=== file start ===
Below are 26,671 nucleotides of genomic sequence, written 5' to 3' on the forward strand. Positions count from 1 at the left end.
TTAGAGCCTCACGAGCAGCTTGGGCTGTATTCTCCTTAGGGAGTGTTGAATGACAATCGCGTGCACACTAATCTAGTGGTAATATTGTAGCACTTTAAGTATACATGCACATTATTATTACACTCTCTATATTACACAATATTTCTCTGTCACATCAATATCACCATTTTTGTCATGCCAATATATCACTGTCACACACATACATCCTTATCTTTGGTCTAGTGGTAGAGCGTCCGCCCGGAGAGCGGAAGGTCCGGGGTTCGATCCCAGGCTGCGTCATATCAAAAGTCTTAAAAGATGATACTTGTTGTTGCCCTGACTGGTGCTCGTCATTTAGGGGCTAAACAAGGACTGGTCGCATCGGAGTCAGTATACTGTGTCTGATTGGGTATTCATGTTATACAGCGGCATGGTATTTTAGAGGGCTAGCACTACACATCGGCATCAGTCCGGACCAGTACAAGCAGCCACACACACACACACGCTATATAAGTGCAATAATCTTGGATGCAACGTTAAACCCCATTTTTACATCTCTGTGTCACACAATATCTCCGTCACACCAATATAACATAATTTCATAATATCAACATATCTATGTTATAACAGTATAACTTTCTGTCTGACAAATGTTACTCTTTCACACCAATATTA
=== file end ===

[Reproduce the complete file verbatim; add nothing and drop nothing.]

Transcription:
Below are 26,671 nucleotides of genomic sequence, written 5' to 3' on the forward strand. Positions count from 1 at the left end.
TTAGAGCCTCACGAGCAGCTTGGGCTGTATTCTCCTTAGGGAGTGTTGAATGACAATCGCGTGCACACTAATCTAGTGGTAATATTGTAGCACTTTAAGTATACATGCACATTATTATTACACTCTCTATATTACACAATATTTCTCTGTCACATCAATATCACCATTTTTGTCATGCCAATATATCACTGTCACACACATACATCCTTATCTTTGGTCTAGTGGTAGAGCGTCCGCCCGGAGAGCGGAAGGTCCGGGGTTCGATCCCAGGCTGCGTCATATCAAAAGTCTTAAAAGATGATACTTGTTGTTGCCCTGACTGGTGCTCGTCATTTAGGGGCTAAACAAGGACTGGTCGCATCGGAGTCAGTATACTGTGTCTGATTGGGTATTCATGTTATACAGCGGCATGGTATTTTAGAGGGCTAGCACTACACATCGGCATCAGTCCGGACCAGTACAAGCAGCCACACACACACACACGCTATATAAGTGCAATAATCTTGGATGCAACGTTAAACCCCATTTTTACATCTCTGTGTCACACAATATCTCCGTCACACCAATATAACATAATTTCATAATATCAACATATCTATGTTATAACAGTATAACTTTCTGTCTGACAAATGTTACTCTTTCACACCAATATTA